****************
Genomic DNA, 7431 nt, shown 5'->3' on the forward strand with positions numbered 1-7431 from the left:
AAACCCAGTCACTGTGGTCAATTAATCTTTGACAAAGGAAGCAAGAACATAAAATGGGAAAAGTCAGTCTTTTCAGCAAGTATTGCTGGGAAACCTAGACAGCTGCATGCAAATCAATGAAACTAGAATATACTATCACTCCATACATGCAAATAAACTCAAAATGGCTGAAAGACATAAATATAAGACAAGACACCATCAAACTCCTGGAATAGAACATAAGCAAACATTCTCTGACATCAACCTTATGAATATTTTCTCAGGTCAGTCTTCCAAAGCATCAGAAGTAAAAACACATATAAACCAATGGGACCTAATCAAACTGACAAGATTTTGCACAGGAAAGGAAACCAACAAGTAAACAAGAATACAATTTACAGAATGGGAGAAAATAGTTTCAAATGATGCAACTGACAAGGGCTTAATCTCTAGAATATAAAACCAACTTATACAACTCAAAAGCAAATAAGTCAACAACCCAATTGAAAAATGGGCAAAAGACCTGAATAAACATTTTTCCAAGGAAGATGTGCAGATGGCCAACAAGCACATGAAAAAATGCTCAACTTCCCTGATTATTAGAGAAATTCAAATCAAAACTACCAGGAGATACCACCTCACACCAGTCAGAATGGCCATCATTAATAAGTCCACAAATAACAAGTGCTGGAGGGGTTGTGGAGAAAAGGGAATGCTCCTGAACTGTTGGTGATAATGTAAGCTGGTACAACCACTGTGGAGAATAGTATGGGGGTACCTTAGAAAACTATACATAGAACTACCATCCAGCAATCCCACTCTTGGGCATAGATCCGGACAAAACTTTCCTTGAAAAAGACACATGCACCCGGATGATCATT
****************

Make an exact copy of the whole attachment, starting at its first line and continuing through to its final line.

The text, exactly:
Genomic DNA, 7431 nt, shown 5'->3' on the forward strand with positions numbered 1-7431 from the left:
AAACCCAGTCACTGTGGTCAATTAATCTTTGACAAAGGAAGCAAGAACATAAAATGGGAAAAGTCAGTCTTTTCAGCAAGTATTGCTGGGAAACCTAGACAGCTGCATGCAAATCAATGAAACTAGAATATACTATCACTCCATACATGCAAATAAACTCAAAATGGCTGAAAGACATAAATATAAGACAAGACACCATCAAACTCCTGGAATAGAACATAAGCAAACATTCTCTGACATCAACCTTATGAATATTTTCTCAGGTCAGTCTTCCAAAGCATCAGAAGTAAAAACACATATAAACCAATGGGACCTAATCAAACTGACAAGATTTTGCACAGGAAAGGAAACCAACAAGTAAACAAGAATACAATTTACAGAATGGGAGAAAATAGTTTCAAATGATGCAACTGACAAGGGCTTAATCTCTAGAATATAAAACCAACTTATACAACTCAAAAGCAAATAAGTCAACAACCCAATTGAAAAATGGGCAAAAGACCTGAATAAACATTTTTCCAAGGAAGATGTGCAGATGGCCAACAAGCACATGAAAAAATGCTCAACTTCCCTGATTATTAGAGAAATTCAAATCAAAACTACCAGGAGATACCACCTCACACCAGTCAGAATGGCCATCATTAATAAGTCCACAAATAACAAGTGCTGGAGGGGTTGTGGAGAAAAGGGAATGCTCCTGAACTGTTGGTGATAATGTAAGCTGGTACAACCACTGTGGAGAATAGTATGGGGGTACCTTAGAAAACTATACATAGAACTACCATCCAGCAATCCCACTCTTGGGCATAGATCCGGACAAAACTTTCCTTGAAAAAGACACATGCACCCGGATGATCATT